Microbiol Immunol. 1990;34(7):617-29
Oral passive immunization against experimental salmonellosis in mice using chicken egg yolk antibodies specific for Salmonella enteritidis and S. typhimurium.
The efficacy of chicken egg yolk homotypic antibodies specific for outer membrane proteins (OMP), lipopolysaccharide (LPS) or flagella (Fla) in controlling experimental salmonellosis in mice was investigated. Mice challenged orally with 2 x 10(9) c.f.u. of Salmonella enteritidis or 2 x 10(7) c.f.u. of S. typhimurium were orally treated with 0.2 ml anti-OMP, -LPS or -Fla yolk antibody three times a day for three consecutive days. In mice challenged with S. enteritidis, antibody treatment resulted in a survival rate of 80%, 47% and 60% using OMP, LPS or Fla specific antibodies respectively, in contrast to only 20% in control mice. In the S. typhimurium trial, survival rate was 40%, 30% and 20% using OMP, LPS or Fla specific antibodies respectively in contrast to 0% in control mice. In vitro adhesion of S. enteritidis and S. typhimurium to HeLa cells was significantly reduced by anti-OMP, -LPS, and -Fla homotypic antibodies. Results suggest that egg yolk antibodies specific for Salmonella OMP, LPS, and Fla may protect mice from experimental salmonellosis when passively administered orally. Of these antibodies, anti-OMP exhibited the highest level of protection in vivo and in vitro.
Vaccine. 1998 Feb;16(4):388-93
Prevention of fatal salmonellosis in neonatal calves, using orally administered chicken egg yolk Salmonella-specific antibodies.
OBJECTIVE: To protect neonatal calves against fatal salmonellosis within the first 2 weeks after birth, using chicken egg yolk antibodies specific against Salmonella typhimurium or S dublin. ANIMALS: 38 neonatal Holstein calves from Salmonella-free farms.PROCEDURE: After removal of the lipid components with hydroxypropylmethylcellulose phthalate, egg yolk antibodies were spray dried. At 4 days of age, calves were challenge exposed by oral inoculation with 10(11) virulent S typhimurium (experiment 1) or S dublin (experiment 2). Starting from the challenge-exposure day, egg yolk antibody preparations were administered orally 3 times a day for 7 to 10 days.RESULTS: In passive immunization trials, the orally administered antibodies conferred dose-dependent protection against infection with each of the homologous strains of Salmonella. Within 7 to 10 days after challenge exposure, all control calves died, whereas low-titer antibody-treated calves had 60 to 100% mortality. Only fever and diarrhea, but no deaths (P < 0.01), were observed in calves given the highest titer of antibody. CONCLUSIONS AND CLINICAL RELEVANCE: Compared with that in control calves, survival was significantly higher among calves given antibodies with titers of 500 (P < 0.05) and 1,000 (P < 0.01) homotypic for S typhimurium and with titer of 5,000 (P < 0.01) for S dublin. Egg yolk antibodies specific for whole cell S typhimurium or S dublin are protective against fatal salmonellosis when given in sufficiently high concentration, and may be clinically useful during a salmonellosis outbreak.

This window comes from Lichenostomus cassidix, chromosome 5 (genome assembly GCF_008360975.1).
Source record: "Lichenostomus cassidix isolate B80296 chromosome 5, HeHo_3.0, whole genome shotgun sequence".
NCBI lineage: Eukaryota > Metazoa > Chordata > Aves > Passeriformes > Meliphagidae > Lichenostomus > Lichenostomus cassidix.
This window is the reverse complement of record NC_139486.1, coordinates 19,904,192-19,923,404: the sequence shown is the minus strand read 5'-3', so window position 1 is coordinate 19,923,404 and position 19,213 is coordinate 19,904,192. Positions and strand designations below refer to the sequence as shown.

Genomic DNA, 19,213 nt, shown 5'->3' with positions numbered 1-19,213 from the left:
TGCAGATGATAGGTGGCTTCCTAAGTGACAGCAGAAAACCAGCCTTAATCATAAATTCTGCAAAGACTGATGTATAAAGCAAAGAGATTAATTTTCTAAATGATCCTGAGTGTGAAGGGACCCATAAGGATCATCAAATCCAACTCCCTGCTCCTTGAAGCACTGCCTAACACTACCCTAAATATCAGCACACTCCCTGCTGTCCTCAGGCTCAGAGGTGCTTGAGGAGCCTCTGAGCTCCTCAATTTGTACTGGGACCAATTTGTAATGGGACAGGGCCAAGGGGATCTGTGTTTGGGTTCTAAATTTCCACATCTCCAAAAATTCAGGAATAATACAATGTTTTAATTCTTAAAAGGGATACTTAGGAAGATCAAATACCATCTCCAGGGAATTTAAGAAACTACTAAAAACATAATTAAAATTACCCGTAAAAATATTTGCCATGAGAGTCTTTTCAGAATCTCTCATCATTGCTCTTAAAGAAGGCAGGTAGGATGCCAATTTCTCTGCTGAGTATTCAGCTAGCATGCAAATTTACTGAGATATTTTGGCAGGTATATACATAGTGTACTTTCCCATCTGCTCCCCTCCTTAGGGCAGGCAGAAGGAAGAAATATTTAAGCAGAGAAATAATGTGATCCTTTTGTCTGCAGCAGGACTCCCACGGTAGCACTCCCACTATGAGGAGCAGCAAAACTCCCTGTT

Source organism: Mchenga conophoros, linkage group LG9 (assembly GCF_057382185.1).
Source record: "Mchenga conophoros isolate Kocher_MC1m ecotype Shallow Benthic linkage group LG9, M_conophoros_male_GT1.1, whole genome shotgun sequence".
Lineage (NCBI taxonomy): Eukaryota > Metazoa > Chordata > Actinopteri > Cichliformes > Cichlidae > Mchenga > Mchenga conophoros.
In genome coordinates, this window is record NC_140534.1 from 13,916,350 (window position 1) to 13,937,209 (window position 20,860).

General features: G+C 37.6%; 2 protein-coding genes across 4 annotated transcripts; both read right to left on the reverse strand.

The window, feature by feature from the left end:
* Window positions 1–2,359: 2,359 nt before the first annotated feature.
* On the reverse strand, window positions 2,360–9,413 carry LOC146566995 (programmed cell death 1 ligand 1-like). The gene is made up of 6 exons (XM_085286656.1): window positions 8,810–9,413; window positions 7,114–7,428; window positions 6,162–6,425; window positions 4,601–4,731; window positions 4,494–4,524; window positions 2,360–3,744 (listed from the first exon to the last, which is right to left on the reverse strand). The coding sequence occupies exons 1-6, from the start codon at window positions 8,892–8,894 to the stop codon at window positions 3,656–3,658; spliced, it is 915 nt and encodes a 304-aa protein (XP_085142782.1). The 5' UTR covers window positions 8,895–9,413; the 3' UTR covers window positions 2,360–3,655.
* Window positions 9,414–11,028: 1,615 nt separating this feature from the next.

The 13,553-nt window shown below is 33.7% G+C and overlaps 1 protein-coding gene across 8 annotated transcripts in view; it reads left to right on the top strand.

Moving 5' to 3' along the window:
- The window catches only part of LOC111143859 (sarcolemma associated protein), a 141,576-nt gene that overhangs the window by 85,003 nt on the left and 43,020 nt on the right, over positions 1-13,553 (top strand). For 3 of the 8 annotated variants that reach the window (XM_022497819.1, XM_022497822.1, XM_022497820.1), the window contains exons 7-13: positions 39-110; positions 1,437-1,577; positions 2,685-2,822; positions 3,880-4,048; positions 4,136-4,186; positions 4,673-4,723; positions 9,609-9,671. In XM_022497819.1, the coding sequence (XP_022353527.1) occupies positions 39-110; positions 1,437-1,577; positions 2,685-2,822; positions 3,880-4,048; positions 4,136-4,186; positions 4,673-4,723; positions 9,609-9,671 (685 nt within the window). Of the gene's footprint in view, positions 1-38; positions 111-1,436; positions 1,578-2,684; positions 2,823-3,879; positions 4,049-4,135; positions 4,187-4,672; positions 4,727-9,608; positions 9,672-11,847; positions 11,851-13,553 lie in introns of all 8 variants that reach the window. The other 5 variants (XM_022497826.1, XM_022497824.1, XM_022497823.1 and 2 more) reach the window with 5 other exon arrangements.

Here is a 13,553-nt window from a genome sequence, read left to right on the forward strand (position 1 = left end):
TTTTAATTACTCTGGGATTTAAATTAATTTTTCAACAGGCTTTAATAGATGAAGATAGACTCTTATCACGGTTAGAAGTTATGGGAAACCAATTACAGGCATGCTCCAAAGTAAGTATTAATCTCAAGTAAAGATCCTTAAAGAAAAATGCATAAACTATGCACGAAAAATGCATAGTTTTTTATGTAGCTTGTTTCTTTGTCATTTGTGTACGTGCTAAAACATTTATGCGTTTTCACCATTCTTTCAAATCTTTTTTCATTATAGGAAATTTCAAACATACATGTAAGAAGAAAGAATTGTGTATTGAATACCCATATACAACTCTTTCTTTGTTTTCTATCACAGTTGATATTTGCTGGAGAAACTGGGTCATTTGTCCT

Am J Vet Res. 1998 Apr;59(4):416-20
Cancer statistics, 2010.
Each year, the American Cancer Society estimates the number of new cancer cases and deaths expected in the United States in the current year and compiles the most recent data regarding cancer incidence, mortality, and survival based on incidence data from the National Cancer Institute, the Centers for Disease Control and Prevention, and the North American Association of Central Cancer Registries and mortality data from the National Center for Health Statistics. Incidence and death rates are age-standardized to the 2000 US standard million population. A total of 1,529,560 new cancer cases and 569,490 deaths from cancer are projected to occur in the United States in 2010. Overall cancer incidence rates decreased in the most recent time period in both men (1.3% per year from 2000 to 2006) and women (0.5% per year from 1998 to 2006), largely due to decreases in the 3 major cancer sites in men (lung, prostate, and colon and rectum [colorectum]) and 2 major cancer sites in women (breast and colorectum). This decrease occurred in all racial/ethnic groups in both men and women with the exception of American Indian/Alaska Native women, in whom rates were stable. Among men, death rates for all races combined decreased by 21.0% between 1990 and 2006, with decreases in lung, prostate, and colorectal cancer rates accounting for nearly 80% of the total decrease. Among women, overall cancer death rates between 1991 and 2006 decreased by 12.3%, with decreases in breast and colorectal cancer rates accounting for 60% of the total decrease. The reduction in the overall cancer death rates translates to the avoidance of approximately 767,000 deaths from cancer over the 16-year period. This report also examines cancer incidence, mortality, and survival by site, sex, race/ethnicity, geographic area, and calendar year. Although progress has been made in reducing incidence and mortality rates and improving survival, cancer still accounts for more deaths than heart disease in persons younger than 85 years. Further progress can be accelerated by applying existing cancer control knowledge across all segments of the population and by supporting new discoveries in cancer prevention, early detection, and treatment.
CA Cancer J Clin. 2010 Sep-Oct;60(5):277-300